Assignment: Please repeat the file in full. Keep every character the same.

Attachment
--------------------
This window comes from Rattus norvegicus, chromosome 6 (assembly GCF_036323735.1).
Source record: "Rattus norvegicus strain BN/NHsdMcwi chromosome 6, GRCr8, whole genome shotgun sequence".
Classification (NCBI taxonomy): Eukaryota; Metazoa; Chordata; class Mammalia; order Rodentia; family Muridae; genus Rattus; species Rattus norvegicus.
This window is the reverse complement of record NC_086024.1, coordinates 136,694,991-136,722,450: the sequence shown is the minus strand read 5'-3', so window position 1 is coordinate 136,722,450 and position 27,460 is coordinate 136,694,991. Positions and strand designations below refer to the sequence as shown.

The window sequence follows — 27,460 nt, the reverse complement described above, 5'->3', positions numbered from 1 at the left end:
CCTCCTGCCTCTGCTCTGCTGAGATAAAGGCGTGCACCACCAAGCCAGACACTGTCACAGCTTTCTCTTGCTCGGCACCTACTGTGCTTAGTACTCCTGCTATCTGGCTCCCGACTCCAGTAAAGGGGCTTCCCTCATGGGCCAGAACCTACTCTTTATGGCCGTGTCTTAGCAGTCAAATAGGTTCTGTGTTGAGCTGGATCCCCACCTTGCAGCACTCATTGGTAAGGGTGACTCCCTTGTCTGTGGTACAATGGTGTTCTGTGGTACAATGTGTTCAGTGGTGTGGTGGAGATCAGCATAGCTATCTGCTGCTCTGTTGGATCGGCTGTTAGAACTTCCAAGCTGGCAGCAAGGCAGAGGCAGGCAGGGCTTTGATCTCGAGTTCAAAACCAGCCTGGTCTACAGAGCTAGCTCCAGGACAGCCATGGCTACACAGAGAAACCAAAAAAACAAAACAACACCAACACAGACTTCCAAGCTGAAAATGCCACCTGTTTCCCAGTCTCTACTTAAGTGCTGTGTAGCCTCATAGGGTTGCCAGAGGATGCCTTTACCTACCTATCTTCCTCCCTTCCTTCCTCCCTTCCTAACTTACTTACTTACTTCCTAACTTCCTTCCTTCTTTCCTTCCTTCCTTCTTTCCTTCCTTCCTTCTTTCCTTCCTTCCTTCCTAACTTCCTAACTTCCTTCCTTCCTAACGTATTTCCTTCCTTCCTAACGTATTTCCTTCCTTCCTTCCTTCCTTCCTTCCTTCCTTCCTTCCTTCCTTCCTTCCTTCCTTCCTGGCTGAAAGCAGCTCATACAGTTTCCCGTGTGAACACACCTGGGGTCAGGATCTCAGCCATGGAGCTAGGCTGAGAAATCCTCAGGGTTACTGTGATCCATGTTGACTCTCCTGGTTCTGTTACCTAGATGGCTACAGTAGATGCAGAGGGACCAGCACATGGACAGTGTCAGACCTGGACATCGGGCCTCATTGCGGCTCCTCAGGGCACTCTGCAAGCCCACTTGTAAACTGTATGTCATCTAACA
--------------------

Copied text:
This window comes from Rattus norvegicus, chromosome 6 (assembly GCF_036323735.1).
Source record: "Rattus norvegicus strain BN/NHsdMcwi chromosome 6, GRCr8, whole genome shotgun sequence".
Classification (NCBI taxonomy): Eukaryota; Metazoa; Chordata; class Mammalia; order Rodentia; family Muridae; genus Rattus; species Rattus norvegicus.
This window is the reverse complement of record NC_086024.1, coordinates 136,694,991-136,722,450: the sequence shown is the minus strand read 5'-3', so window position 1 is coordinate 136,722,450 and position 27,460 is coordinate 136,694,991. Positions and strand designations below refer to the sequence as shown.

The window sequence follows — 27,460 nt, the reverse complement described above, 5'->3', positions numbered from 1 at the left end:
CCTCCTGCCTCTGCTCTGCTGAGATAAAGGCGTGCACCACCAAGCCAGACACTGTCACAGCTTTCTCTTGCTCGGCACCTACTGTGCTTAGTACTCCTGCTATCTGGCTCCCGACTCCAGTAAAGGGGCTTCCCTCATGGGCCAGAACCTACTCTTTATGGCCGTGTCTTAGCAGTCAAATAGGTTCTGTGTTGAGCTGGATCCCCACCTTGCAGCACTCATTGGTAAGGGTGACTCCCTTGTCTGTGGTACAATGGTGTTCTGTGGTACAATGTGTTCAGTGGTGTGGTGGAGATCAGCATAGCTATCTGCTGCTCTGTTGGATCGGCTGTTAGAACTTCCAAGCTGGCAGCAAGGCAGAGGCAGGCAGGGCTTTGATCTCGAGTTCAAAACCAGCCTGGTCTACAGAGCTAGCTCCAGGACAGCCATGGCTACACAGAGAAACCAAAAAAACAAAACAACACCAACACAGACTTCCAAGCTGAAAATGCCACCTGTTTCCCAGTCTCTACTTAAGTGCTGTGTAGCCTCATAGGGTTGCCAGAGGATGCCTTTACCTACCTATCTTCCTCCCTTCCTTCCTCCCTTCCTAACTTACTTACTTACTTCCTAACTTCCTTCCTTCTTTCCTTCCTTCCTTCTTTCCTTCCTTCCTTCTTTCCTTCCTTCCTTCCTAACTTCCTAACTTCCTTCCTTCCTAACGTATTTCCTTCCTTCCTAACGTATTTCCTTCCTTCCTTCCTTCCTTCCTTCCTTCCTTCCTTCCTTCCTTCCTTCCTTCCTTCCTGGCTGAAAGCAGCTCATACAGTTTCCCGTGTGAACACACCTGGGGTCAGGATCTCAGCCATGGAGCTAGGCTGAGAAATCCTCAGGGTTACTGTGATCCATGTTGACTCTCCTGGTTCTGTTACCTAGATGGCTACAGTAGATGCAGAGGGACCAGCACATGGACAGTGTCAGACCTGGACATCGGGCCTCATTGCGGCTCCTCAGGGCACTCTGCAAGCCCACTTGTAAACTGTATGTCATCTAACA